The original foursome of founding fathers has dwindled to three. Bob Jaffe has moved on to other things. According to Frangione, “We killed Bob Jaffe — he was too tall.” Frangione’s sense of humor is much cherished by the Playwrights Lab. “When we started the lab, lo those many years ago, the first event we did was a reading of a play ‘The Guys’ about 911 — Wendy Malick and Dan Lauria had done it – we did it at Simon’s Rock as a benefit for the Great Barrington Fire Department. We were all interested in the developmental aspect of the theater; we loved scouring the world for new plays. We were really out there beating the bushes for the new plays. Joe and Matt and I have, by now, between us a 100 years of experience in the theater. It’s difficult to get through all the plays that come to us. Still, I think we’ve come to a pretty good point in the trajectory of the lab. When one of us reads a play he thinks has potential, we add our comments and move them along to the others. That’s how we do it.”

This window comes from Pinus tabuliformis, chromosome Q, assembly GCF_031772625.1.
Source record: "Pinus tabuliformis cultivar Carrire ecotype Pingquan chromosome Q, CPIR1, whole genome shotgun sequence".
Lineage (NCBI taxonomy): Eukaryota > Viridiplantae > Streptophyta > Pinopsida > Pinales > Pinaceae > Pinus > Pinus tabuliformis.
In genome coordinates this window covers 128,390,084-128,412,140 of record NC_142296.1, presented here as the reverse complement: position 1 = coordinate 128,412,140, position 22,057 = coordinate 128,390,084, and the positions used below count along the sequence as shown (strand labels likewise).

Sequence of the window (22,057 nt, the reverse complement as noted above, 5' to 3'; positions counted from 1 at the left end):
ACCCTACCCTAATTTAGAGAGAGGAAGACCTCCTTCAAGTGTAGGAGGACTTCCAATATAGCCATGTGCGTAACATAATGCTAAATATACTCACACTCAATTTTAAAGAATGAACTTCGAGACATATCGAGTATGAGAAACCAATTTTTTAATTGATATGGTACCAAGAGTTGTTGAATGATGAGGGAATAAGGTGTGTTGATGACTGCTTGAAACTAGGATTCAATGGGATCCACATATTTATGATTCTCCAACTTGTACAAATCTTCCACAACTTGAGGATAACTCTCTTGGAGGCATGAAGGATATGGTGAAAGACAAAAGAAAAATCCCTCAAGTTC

This Gala on Saturday, June 7 at 8 p.m. at the Mahaiwe Performing Arts Center features six new plays including Elaine May’s new one-act comedy “Not Sick in Heaven” which Penn is directing and featuring actors David Adkins and Jeannie Berlin; Sopranos actor Ray Abruzzo is in Joe Cacaci’s new play, “Sixty” which the author himself is directing; Richard Dresser’s one-act “Goodbye, Alan” is another Cacaci directed play starring Frangione (replacing Treat Williams who has appeared in two other short plays about this same character for the BPL; Matt Hoverman (author of “Searching for God in Suburbia”) is contributing his play “Old Friends” directed by David Adkins; Kevin Christopher Snipes new play, “The Age of Iron,” directed by Penn will star Tina Packer; and of course Peter Mattei “Sex Tapes” rounds out the live action evening. There is also a short film made for fund-raising purposes by the triumvirate at BPL with performances by Penn, Frangione, Dan Lauria, Lauren Ambrose, Wendy Malick and Treat Williams.